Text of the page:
Fighting Diarrheal Illnesses
Diarrhea is the second leading cause of death of children under the age of five worldwide. Human milk has bioactive components to protect infants from disease that dairy animals like cows and goats do not. One approach to help children beyond the age of breastfeeding fight diarrheal illnesses is to tailor the composition of cow and goat milk to mimic that of human milk. Researchers at the University of California, Davis have generated genetically engineered dairy goats that make human lysozyme in their milk. Lysozyme is a naturally occurring antimicrobial constituent of human milk and studies in animal models have demonstrated that the lysozyme-rich milk from these goats can help treat and prevent diarrheal illnesses in the young. When combined with traditional approaches to improving childhood health such as rehydration solution and vaccines, milk from these genetically engineered animals could make a big difference in the healthy growth of infants and children and also be used to treat other diarrheal illnesses such as inflammatory bowel disease.
Generating Organs Compatible for Human Transplant
Currently, the demand for human organs for transplant far exceeds the availability of suitable organs. Only 3 out of 1,000 people have organs that can be used for transplantation meaning that less than 10% of the needs for organ transplantation currently are able to be met. Xenotransplantation, or the use of organs from other species for transplantation into humans, is becoming closer to reality with the generation of pig-derived human compatible organs to meet this vital need. Pigs are considered the prime candidate to supply organs to humans due to similarities in organ and capillary sizes. However, pig tissues contains sugars that human organs do not causing an immune response and hyperacute rejection upon transplantation. Work has been carried out over the last decades to remove these antigens from pig organs using genetic engineering and gene editing and recent work has shown that hearts from these pigs with multiple genetic modifications can function for up to six months when transplanted into baboons, taking this technology one step closer to the clinic.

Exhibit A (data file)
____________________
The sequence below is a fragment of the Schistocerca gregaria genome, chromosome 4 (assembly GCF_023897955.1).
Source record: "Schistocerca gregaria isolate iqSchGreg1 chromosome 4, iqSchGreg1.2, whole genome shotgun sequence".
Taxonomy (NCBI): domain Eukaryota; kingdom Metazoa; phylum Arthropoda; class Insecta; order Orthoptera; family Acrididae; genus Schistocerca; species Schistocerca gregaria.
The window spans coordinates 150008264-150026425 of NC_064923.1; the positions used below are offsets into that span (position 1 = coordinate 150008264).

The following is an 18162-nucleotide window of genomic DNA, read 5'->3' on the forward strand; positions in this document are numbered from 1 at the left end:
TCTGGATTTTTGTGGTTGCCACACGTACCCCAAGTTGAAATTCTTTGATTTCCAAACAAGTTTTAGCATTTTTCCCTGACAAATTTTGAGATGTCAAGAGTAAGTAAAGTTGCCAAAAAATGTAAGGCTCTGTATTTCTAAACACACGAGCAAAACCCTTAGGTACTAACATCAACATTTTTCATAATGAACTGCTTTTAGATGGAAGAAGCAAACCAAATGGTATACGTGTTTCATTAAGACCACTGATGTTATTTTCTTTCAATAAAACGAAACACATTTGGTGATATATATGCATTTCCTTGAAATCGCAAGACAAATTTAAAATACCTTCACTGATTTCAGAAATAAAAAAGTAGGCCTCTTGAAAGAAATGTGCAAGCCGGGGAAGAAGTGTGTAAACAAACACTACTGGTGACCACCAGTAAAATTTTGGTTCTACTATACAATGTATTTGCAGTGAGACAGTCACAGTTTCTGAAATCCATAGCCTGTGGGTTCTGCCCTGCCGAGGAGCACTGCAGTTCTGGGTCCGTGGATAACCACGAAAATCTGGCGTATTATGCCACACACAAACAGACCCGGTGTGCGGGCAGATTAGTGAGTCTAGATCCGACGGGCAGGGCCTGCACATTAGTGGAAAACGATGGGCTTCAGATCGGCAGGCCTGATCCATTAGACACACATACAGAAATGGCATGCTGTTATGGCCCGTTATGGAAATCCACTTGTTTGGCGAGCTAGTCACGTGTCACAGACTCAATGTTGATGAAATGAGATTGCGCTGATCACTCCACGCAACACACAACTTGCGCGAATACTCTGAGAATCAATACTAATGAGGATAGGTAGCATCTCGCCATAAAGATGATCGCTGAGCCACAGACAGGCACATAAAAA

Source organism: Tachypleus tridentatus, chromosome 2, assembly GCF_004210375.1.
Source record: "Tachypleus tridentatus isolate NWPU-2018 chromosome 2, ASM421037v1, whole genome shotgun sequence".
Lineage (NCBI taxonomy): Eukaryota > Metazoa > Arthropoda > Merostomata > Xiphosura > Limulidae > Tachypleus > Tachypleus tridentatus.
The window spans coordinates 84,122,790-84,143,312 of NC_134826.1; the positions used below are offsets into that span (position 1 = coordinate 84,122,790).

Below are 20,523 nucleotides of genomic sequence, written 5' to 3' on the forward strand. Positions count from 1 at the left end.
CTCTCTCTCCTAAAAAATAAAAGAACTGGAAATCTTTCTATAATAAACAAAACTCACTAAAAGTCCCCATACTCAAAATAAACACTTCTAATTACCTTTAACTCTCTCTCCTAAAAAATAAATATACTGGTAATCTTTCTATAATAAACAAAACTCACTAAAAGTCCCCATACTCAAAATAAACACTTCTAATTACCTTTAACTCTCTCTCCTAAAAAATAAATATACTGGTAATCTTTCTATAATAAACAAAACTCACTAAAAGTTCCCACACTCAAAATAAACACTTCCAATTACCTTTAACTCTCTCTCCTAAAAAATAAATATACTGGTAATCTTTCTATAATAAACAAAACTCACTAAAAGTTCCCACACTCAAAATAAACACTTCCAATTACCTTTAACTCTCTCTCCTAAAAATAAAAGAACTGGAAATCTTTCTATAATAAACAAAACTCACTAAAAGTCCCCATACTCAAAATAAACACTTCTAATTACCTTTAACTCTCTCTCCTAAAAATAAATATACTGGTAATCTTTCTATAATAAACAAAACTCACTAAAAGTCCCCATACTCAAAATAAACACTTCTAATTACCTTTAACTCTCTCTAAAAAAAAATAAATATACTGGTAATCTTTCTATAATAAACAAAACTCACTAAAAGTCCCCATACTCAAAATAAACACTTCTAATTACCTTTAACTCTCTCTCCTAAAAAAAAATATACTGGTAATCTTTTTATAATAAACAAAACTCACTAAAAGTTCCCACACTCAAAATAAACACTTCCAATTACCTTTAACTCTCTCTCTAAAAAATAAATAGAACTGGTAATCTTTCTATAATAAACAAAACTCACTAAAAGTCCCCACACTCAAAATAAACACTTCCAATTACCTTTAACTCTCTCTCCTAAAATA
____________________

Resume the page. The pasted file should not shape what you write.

Many human therapeutics are proteins derived from human tissues or plasma, making them difficult to collect and safely purify for use thus making them very costly. Milk and eggs are being used as production platforms for rare human pharmaceuticals- or as bioreactors. These are highly synthetic tissues capable of producing large amounts of protein (23 g/kg body weight in cow, 3g/egg in chicken) with proper Eukaryotic post-translational modifications. Hence, the animals can be genetically engineered to produce the desired pharmaceutical protein in large amounts in their milk or eggs which are easy to collect from the animals and process to purify the pharmaceutical from them. For instance, ATryn®, a recombinant antithrombin used to treat blood clots in people, is produced in the milk of genetically engineered goats and was the first product from a transgenic animal approved for human use by the US FDA in 2009.
Edmunds, T., S. M. Van Patten, J. Pollock, E. Hanson, R. Bernasconi, E. Higgins, P. Manavalan, C. Ziomek, H. Meade, J. M. McPherson, and E. S. Cole. 1998. Transgenically produced human antithrombin: structural and functional comparison to human plasma-derived antithrombin. Blood 91:4561–4571.
Human plasma is also a source of antibodies that can be used to treat infectious diseases caused by bacterial and viral infections. SAb Biotheraputics has genetically engineered cows to make human polyclonal antibodies when immunized with the disease-causing antigen. They employed a strategy to knockout endogenous bovine immunoglobulin genes and replace them with human immunoglobulin genes on a transchromosomal vector. This platform allows for production of humanized disease-specific antibodies in large quantities and has been used to generate antibodies for a variety of diseases including Ebola and is preparing for clinical trials for COVID-19.